Huarte, John

, a native of French Navarre, though he is usually supposed to be a Spaniard, lived in the seventeenth century. He gained great fame by a work which he published in Spanish, upon a very curious and interesting subject. The title of it runs thus: “Examen de ingenios para las Sciencias, &c. or, an examination of such geniuses as are fit for acquiring the sciences, and were born such: wherein, by marvellous and useful secrets, drawn from true philosophy both natural and divine, are shewn the gifts and different abilities found in men, and ibr what kind of study the genius of every man is adapted, in such a manner, that whoever shall read this book attentively, will discover the properties of his own genius, and be able to make choice of that science in which he will make the greatest improvement.” This book has been translated into several languages, and gone through several impressions. It was translated into Italian, and published at Venice in 1582; at least the dedication of that translation bears this date. It was translated into French by Gabriel Chappuis in 1580; but there is a better French version than this, by Savinien d’Alquie, printed at Amsterdam in 1672. He has taken in the additions inserted by Huarte in the last edition of his book, which are considerable both in quality and quantity. It has been translated also into Latin, and lastly, into English, by Carew and Bellamy. This very admired author has been highly extolled for acuteness and subtlety, and undoubtedly had a great share of these qualities: Bayle, however, thinks, that “it would not be prudent for any person to rely either on his maxims or authorities for,” says he, “he is not to be trusted on either of these heads, and his hypotheses are frequently chimerical, especially when he pretends to teach the formalities to be observed by those who would beget children of a virtuous turn of mind. There are, in this part of his book, a great many particulars repugnant to modesty (a discovery which we are surprized Bayle should | have made): and he deserves censure for publishing, as a genuine and authentic piece, a pretended letter of Lentulus the proconsul from Jerusalem to the Roman senate, wherein a portrait is given of Jesus Christ, a description of his shape and stature, the colour of his hair, the qualities of his beard, &c.” The work, however, has now altogether lost its popularity, and deservedly. 1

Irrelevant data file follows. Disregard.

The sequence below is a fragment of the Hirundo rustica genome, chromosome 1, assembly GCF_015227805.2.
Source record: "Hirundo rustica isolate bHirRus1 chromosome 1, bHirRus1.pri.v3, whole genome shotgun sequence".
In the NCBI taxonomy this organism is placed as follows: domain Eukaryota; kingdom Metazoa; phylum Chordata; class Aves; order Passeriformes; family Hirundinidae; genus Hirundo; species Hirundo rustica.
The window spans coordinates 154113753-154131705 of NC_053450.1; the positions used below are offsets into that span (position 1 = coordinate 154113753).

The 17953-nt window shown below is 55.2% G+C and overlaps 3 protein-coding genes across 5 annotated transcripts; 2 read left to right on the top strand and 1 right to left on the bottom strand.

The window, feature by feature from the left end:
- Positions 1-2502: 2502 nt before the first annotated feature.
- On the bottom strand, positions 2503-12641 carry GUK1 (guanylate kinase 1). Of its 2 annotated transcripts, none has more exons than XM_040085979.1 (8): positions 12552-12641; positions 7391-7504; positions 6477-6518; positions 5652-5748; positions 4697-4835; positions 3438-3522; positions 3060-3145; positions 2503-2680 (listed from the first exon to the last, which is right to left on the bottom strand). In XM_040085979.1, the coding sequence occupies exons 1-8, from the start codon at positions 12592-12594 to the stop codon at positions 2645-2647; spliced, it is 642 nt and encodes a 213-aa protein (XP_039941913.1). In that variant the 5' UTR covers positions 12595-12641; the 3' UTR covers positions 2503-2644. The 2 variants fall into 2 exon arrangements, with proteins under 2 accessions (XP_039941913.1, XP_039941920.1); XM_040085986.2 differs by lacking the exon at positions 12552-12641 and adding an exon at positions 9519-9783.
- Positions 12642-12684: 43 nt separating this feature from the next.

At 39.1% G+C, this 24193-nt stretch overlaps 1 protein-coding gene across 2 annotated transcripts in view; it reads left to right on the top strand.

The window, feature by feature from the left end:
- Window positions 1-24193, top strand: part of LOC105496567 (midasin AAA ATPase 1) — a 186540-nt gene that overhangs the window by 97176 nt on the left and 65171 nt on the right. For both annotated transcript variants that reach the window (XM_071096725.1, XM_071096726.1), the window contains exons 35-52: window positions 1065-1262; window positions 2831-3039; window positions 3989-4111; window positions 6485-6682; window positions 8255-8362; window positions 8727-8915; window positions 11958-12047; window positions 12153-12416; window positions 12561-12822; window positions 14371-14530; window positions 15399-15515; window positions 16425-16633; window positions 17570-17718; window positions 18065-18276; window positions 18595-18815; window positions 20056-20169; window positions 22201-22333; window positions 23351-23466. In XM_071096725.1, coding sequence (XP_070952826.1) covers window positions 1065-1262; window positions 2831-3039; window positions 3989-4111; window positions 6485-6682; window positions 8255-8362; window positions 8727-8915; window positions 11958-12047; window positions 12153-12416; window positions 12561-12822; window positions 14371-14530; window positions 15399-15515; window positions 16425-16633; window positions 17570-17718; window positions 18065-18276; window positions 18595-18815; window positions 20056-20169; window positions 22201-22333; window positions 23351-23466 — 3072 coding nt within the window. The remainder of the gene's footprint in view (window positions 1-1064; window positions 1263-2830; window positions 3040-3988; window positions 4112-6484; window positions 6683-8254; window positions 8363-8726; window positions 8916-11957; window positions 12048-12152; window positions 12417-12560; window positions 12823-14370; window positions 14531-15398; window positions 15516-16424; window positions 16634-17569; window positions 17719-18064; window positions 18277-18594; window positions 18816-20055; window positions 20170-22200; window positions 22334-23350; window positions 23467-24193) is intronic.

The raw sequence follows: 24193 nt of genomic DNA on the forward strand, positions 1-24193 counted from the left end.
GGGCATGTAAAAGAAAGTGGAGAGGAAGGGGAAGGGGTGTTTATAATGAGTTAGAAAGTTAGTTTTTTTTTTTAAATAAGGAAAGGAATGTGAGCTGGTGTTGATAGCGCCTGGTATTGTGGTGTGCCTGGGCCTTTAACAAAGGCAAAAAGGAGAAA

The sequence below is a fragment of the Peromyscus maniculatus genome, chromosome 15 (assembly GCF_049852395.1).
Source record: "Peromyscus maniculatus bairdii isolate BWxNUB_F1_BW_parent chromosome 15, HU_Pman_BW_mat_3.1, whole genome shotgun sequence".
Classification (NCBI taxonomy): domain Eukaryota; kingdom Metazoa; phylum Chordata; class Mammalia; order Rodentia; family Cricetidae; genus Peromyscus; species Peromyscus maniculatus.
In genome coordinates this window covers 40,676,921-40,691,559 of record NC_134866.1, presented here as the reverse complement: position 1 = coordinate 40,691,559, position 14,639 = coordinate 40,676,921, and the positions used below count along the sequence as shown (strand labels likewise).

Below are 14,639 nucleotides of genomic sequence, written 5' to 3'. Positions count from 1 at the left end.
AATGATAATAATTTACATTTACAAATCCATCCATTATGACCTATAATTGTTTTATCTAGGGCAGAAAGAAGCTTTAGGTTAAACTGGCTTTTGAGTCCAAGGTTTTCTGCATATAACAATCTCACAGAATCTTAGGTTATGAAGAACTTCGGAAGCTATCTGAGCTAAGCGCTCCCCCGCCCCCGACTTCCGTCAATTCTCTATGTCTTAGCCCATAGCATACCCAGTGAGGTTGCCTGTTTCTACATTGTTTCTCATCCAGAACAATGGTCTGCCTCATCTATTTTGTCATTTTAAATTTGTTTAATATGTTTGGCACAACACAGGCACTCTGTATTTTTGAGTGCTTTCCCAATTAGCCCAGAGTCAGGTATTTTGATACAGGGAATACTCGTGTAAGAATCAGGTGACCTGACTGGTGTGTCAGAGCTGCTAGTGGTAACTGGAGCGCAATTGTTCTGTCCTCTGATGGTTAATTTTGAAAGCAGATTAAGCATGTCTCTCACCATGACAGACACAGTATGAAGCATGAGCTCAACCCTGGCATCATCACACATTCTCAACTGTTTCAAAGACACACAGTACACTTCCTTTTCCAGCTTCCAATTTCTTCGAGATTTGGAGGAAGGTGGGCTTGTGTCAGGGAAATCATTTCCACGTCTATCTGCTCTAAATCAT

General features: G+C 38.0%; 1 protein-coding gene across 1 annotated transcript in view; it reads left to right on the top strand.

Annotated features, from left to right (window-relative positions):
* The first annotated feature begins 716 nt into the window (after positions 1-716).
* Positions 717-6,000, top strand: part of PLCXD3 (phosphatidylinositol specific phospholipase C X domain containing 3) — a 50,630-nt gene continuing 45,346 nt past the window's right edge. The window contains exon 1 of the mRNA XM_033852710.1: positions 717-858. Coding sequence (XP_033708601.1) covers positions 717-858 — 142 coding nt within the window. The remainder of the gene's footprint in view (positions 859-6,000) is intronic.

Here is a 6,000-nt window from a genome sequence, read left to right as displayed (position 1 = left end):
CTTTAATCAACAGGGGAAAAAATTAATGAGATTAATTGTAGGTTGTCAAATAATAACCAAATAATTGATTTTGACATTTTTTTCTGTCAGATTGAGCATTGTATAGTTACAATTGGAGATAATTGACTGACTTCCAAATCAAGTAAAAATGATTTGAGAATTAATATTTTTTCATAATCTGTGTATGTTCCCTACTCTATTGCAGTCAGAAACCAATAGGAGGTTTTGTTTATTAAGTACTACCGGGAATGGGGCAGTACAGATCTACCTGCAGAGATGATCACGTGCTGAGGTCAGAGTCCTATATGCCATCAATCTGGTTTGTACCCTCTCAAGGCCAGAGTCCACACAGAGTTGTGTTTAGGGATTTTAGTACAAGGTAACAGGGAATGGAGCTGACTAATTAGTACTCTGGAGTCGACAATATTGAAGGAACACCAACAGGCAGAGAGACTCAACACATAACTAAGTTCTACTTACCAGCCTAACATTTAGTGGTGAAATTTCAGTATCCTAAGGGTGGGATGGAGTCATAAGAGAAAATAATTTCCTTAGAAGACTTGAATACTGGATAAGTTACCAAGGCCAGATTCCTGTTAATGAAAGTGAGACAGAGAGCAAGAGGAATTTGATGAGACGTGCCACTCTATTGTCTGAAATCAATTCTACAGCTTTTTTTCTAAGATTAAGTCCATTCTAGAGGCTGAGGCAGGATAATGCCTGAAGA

Gen. Dict. —Moreri.